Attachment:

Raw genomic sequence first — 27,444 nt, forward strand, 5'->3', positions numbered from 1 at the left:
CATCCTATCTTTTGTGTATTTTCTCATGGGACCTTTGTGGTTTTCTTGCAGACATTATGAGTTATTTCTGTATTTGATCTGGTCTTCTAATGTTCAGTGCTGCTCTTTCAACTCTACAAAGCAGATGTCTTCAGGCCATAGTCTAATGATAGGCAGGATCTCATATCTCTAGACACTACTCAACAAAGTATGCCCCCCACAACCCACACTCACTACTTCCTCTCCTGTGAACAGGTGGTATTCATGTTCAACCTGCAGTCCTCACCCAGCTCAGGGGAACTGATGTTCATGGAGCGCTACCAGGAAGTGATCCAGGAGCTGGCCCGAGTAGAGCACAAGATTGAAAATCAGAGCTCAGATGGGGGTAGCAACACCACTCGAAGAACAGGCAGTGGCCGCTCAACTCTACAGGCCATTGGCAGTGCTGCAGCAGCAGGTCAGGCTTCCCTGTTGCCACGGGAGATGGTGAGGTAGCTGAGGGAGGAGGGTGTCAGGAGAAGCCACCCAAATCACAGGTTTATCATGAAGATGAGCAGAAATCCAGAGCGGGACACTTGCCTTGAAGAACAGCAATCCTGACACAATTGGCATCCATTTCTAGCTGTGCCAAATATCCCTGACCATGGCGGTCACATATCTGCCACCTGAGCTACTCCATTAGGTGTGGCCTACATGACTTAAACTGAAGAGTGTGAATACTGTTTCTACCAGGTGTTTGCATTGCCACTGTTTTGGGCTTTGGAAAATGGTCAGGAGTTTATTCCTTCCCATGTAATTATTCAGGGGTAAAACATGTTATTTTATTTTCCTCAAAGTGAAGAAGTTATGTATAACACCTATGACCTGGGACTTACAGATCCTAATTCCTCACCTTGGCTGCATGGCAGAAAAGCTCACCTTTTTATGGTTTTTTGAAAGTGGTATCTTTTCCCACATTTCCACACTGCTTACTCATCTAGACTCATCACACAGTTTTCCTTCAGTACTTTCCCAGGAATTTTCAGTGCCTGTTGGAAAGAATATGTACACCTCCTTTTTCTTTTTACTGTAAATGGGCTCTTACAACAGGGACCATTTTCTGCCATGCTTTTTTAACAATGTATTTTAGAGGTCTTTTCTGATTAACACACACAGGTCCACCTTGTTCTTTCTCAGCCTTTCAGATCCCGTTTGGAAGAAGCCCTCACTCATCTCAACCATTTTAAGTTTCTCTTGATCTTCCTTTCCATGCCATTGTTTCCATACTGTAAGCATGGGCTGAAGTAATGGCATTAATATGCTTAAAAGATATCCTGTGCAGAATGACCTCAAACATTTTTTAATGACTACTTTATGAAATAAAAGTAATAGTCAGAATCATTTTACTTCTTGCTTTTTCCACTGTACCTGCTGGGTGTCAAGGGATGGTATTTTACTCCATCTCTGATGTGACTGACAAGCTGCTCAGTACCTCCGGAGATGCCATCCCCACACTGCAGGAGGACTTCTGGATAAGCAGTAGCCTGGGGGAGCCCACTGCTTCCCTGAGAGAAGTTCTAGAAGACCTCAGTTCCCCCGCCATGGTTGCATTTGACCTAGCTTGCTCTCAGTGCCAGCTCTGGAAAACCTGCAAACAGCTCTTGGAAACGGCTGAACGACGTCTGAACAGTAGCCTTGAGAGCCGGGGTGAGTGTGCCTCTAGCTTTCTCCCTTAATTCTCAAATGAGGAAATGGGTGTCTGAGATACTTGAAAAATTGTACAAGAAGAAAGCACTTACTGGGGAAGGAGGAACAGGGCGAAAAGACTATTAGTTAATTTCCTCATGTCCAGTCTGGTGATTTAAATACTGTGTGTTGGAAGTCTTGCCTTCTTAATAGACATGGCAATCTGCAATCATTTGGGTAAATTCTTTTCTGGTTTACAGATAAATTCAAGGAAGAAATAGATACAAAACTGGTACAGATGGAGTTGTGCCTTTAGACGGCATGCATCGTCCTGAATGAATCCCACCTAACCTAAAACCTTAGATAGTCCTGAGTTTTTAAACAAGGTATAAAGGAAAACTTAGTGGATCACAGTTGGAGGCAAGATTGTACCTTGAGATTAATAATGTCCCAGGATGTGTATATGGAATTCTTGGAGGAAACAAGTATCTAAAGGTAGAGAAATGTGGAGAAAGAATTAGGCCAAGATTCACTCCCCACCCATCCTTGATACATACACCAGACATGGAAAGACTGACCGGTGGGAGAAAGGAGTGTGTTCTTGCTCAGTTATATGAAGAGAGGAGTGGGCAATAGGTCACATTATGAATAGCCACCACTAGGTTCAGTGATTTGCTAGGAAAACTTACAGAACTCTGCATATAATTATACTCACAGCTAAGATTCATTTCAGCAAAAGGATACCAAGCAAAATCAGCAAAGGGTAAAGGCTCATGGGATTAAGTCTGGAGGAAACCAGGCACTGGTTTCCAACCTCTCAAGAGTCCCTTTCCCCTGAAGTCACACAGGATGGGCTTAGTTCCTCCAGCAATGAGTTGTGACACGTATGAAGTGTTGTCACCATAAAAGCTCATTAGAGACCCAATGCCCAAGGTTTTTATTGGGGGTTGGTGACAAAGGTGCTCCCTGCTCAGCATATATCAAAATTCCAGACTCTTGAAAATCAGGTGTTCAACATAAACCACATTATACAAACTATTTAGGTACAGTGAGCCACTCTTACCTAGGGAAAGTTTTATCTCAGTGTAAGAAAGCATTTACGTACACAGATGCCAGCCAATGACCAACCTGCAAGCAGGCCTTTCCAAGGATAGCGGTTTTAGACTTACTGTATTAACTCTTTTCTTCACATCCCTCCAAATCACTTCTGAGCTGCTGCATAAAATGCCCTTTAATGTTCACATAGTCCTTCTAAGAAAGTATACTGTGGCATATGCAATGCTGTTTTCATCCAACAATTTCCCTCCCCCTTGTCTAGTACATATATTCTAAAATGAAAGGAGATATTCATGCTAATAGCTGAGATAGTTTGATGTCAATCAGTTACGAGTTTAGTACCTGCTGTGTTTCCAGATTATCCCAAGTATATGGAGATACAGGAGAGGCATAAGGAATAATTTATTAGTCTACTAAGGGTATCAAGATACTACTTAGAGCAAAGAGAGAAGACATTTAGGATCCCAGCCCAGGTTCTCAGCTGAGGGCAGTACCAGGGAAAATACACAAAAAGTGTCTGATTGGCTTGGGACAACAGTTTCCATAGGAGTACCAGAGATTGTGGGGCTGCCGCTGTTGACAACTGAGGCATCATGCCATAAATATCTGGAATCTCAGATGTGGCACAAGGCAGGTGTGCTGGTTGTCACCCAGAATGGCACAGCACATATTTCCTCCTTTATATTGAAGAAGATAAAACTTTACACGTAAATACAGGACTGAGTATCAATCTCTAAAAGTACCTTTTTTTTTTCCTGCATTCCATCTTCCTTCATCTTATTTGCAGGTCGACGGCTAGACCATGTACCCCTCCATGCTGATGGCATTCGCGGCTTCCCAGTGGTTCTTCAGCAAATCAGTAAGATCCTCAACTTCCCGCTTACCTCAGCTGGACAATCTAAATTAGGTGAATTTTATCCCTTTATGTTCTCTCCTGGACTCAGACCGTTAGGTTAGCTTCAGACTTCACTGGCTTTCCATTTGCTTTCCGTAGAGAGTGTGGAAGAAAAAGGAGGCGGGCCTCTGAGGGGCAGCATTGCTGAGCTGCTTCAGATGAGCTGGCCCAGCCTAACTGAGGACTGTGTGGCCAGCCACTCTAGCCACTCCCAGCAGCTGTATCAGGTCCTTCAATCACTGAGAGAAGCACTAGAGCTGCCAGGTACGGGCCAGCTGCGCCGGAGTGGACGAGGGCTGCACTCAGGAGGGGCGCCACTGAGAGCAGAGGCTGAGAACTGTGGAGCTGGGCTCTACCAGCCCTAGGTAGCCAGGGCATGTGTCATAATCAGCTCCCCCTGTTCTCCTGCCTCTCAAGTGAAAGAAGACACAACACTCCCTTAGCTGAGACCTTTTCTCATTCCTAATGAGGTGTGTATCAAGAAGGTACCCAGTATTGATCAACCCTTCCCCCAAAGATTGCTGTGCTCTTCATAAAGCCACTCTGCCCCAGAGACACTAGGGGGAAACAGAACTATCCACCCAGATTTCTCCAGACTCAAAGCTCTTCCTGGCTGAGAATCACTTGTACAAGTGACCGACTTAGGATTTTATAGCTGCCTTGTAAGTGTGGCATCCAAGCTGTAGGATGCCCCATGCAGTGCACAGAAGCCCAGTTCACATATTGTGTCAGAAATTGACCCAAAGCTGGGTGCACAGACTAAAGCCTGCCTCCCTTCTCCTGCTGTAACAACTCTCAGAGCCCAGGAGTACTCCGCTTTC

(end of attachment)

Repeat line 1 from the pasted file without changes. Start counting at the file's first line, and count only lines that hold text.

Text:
Raw genomic sequence first — 27,444 nt, forward strand, 5'->3', positions numbered from 1 at the left: